This site has been established to serve as a link among those who might be interested in the Lang family of Massachusetts. Benjamin Johnson Lang (1837-1909) could be seen as the Leonard Bernstein of his time-a conductor, a solo pianist, a writer and lecturer, a champion for new music, and a man well acquainted with all the musical schools of his time-a man who influenced the musical growth of his part of the country for over forty years. There is a direct link between these two men; Lang taught Edward Burlingame Hill, and Hill in turn taught Bernstein at Harvard. “In fact, a history of the life and activities of Mr. Lang for three decades or more would to a considerable extent chronicle the musical life of Boston for the same period.” (Hill, p. 9) Lang is credited with suggesting that the Harvard Musical Association present orchestral concerts, and he served on its Program Committee (Mus. Ob., 1884). Louis Elson (quoted by Fox) expressed the same opinion in 1904: “Benjamin Johnson Lang is one of the most typically American figures that we can find in our musical history. He is a man of enterprise beyond European comprehension. Lang is so thoroughly interwoven with musical progress of every kind in the United States that there is scarcely any classification of musicians in which his name would not fitly find place. It is not an exaggeration to state that no man has done more for the educational advance in America in music than B. J. Lang. The time will come when Americans will recognize him as among the very foremost of those who created musical taste among us.” (Fox, Papers, p. 1)(and Elson, p. 261) “He was an antidote to the conservatism of Dwight and Dresel, introducing many new works to Bostonians.” (Tara, p. 41) Amy Beach, writing in 1937 to Arthur Foote remembered “the time from 1880 to 1900 was a golden time.” (Block, AMY BEACH, p. 284) Having been criticized for allowing the orchestra to overpower the choir, in his Dvorak Stabat Mater performances by the Cecilia in January 1884, he placed the orchestra behind the choir as Haydn had done in his Creation performances. He also used this same arrangement for Apollo Club performances.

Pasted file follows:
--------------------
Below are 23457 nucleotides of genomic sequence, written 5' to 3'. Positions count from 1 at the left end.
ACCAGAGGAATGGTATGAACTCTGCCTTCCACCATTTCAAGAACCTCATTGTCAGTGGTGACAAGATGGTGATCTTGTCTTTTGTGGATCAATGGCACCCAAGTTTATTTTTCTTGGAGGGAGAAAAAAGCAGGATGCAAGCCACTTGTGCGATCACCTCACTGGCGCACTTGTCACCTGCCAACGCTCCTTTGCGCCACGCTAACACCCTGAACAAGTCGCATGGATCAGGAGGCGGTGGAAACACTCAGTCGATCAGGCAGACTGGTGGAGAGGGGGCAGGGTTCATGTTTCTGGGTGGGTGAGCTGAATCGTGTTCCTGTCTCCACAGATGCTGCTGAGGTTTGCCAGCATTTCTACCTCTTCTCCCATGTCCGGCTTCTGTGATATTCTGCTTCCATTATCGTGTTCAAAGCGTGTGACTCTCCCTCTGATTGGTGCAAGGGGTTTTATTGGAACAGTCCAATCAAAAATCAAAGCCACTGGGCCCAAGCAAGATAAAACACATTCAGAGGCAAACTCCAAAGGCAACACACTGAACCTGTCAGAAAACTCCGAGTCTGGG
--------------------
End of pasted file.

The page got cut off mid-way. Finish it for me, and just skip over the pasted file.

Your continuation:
He was the founding conductor of two choral groups that are still active in Boston today. The Cecilia, a mixed voice choir began in 1874 as an adjunct of the Harvard Musical Association Orchestra. In 1876 it became an independent group with 100 singers and 300 subscribing members. Lang conducted the choir for 33 years, retiring just two years before his death in 1909. The group was known for presenting new works-Lang gave first Boston performances to 106, with 12 of these being first American performances and another 12 being world premiers. (Hill, pp. 21-23)